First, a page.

Amid tremendous hype and speculation, Finance Minister Arun Jaitley presented Union Budget 2015 in Parliament. This is perhaps the most important budget after India launched its bold economic reforms. The time is such. As Chief Economic Advisor Arvind Subramanian said, India is in a sweet spot-rare in the history of nations-in which it could finally be launched on a double-digit medium-term growth trajectory.
The Budget is a step forward in similar pragmatic thinking. This budget attempts to give a direction that, if well implemented, will inspire confidence that India is serious about economic growth that is truly inclusive and balanced.
In a brave and pragmatic step, Jaitley deferred the target of limiting the fiscal deficit to 3 per cent of gross domestic product (GDP) by one year to 2017/18.
With this he has given himself some fiscal space to boost capital expenditure through higher public spending.
The 14th Finance Commission had recommended achieving the 3 per cent fiscal deficit target in two years by 2016/17 with a 3.6 per cent target for 2015/16.
Jaitley announced that he has achieved the challenging 4.1 per cent fiscal deficit target for 2014/15 and set a target of 3.9 per cent for 2015/16 and 3.5 per cent for 2016/17.
Considering the fact that our infrastructure does not match our ambitions, most of us agree with his view to give the lion's share of the Budget to infrastructure. In keeping with last year's focus on infrastructure spending, the Finance Minister has suggested an incremental expenditure of Rs 70,000 crore in infrastructure projects for 2015/16.
Additionally, Jaitley has proposed to establish a National Investment and Infrastructure Fund (NIIF) with an annual flow of Rs 20,000 crore. Another major bright spot is that infrastructure bonds are back on the table. Jaitley has proposed to bring back the tax-free bonds.
These bonds are secured, redeemable, non-convertible debentures issued by government entities to individuals and institutional investors to mobilise funds needed for projects in the infrastructure development sector.
As per the economic survey, the slew of reforms that Prime Minister Narendra Modi's government has initiated since it took office has led to "partial revival" of investor interest but it is yet to translate into an uptick in private sector investments.
The rail budget came first and it shunned populism and stood strong by the idea of improving amenities for passengers. It announced Rs 40,000 crore support to Railways along with planned investments of Rs 1 lakh crore.
It also lends attention to details such as more and better food, increase in women's safety and easy ticketing, but primarily the rail budget is a clear attempt to put railway finances back on track. This, I believe, is the right thing to do and an important step in increased public spending to kick-start the investment cycle. The railways support a host of ancillary industries and hopefully increased railway spending will help create demand and confidence.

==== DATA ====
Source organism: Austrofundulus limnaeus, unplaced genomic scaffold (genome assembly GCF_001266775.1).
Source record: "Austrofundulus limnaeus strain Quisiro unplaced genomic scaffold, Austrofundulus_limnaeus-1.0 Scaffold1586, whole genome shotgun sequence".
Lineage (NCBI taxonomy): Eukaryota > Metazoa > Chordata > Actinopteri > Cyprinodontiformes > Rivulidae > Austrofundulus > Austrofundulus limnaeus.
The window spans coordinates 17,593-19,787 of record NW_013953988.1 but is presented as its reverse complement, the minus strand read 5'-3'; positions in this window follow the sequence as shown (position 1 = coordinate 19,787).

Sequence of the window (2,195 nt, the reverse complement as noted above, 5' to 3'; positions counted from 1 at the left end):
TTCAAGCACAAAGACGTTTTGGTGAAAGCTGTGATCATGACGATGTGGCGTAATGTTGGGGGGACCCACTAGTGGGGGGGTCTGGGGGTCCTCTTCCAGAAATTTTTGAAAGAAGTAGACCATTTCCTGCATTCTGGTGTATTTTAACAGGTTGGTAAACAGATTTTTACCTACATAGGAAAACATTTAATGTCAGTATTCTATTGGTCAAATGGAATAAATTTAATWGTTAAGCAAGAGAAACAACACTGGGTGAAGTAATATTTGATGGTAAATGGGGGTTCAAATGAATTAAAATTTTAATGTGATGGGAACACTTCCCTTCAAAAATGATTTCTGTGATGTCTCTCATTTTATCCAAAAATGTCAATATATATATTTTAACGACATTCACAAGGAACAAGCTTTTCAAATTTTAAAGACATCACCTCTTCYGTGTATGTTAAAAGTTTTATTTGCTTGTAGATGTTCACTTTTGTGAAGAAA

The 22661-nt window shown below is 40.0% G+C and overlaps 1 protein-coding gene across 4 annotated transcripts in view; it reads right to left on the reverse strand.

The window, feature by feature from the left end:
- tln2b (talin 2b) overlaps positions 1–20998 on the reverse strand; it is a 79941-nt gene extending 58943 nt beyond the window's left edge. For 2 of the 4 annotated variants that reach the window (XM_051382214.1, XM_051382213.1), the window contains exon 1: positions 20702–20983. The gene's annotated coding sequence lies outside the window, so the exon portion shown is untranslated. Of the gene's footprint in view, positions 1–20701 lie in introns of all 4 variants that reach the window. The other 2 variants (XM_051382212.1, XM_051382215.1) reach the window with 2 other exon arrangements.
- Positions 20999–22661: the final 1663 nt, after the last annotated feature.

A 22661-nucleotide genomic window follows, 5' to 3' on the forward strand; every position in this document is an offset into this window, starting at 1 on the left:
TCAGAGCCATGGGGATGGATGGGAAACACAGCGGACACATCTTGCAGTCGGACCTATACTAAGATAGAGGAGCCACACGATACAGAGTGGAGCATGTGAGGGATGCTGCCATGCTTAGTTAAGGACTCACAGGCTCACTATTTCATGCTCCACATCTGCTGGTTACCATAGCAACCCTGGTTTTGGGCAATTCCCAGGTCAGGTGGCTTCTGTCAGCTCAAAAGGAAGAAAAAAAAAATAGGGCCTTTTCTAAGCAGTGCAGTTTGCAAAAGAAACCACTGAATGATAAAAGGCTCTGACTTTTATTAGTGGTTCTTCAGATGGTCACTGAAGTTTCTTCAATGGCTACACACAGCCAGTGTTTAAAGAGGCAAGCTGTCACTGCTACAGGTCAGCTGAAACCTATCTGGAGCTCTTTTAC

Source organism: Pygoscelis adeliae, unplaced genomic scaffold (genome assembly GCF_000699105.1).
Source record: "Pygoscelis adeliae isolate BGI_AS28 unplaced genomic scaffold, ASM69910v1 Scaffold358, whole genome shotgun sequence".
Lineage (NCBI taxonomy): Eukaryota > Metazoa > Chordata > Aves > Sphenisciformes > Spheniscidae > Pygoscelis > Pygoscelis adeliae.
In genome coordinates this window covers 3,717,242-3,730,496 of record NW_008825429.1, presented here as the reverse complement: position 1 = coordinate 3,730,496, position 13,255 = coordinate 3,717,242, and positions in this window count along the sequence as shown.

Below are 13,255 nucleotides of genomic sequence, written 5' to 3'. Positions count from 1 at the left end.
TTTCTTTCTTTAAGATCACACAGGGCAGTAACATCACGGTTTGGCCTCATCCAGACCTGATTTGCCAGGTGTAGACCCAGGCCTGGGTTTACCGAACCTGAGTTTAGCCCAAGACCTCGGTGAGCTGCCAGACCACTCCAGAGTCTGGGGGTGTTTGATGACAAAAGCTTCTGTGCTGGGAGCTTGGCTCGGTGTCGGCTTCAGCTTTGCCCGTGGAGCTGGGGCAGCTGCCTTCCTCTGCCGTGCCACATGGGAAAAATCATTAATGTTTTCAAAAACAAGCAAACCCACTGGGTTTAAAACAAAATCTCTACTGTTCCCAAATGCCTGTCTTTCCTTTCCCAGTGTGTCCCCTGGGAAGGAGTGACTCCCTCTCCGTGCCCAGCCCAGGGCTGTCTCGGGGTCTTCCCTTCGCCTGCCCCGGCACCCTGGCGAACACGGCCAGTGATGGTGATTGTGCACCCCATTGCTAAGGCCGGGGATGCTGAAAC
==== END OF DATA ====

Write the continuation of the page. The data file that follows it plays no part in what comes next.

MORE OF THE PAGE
The government's Make in India initiative and its thrust on expanding the share of manufacturing in India's gross domestic product has the potential to transform the fortunes of micro, small and medium enterprises. With GST now a reality, we have taken the step that everyone has been waiting for. In addition, the allocation of Rs 20,000 crore through Micro Units Development Refinance Agency (MUDRA) Bank for the SME sector will enhance credit facility to small businesses and manufacturing units. He also allocated Rs 1,000 crore to support start-ups.
The FM also proposed an overhaul of capital gains taxes to make way for the listing of Real Estate Investment Trusts (REITs). This reiterates his commitment made in the last budget that announced REITs will enjoy pass-through status on taxation. By offering the assurance that capital gains will not be levied on developers transferring property, Jaitley has removed a major hurdle that was holding up the launch of REITs in India. Also, FIIs will be happy with the tax changes and the bulls are likely to stay interested in the Indian stock markets.
In all, Budget 2015 is a prudent and inclusive budget that has attempted to uphold the sentiment of positivity across segments. A viable and receptive eco system will be necessary to make these plans a reality. This is a task that is bigger than the budget itself, and the responsibility will lie with each of us.
(The author is Head-Sales & Markets, KPMG India. The views are personal)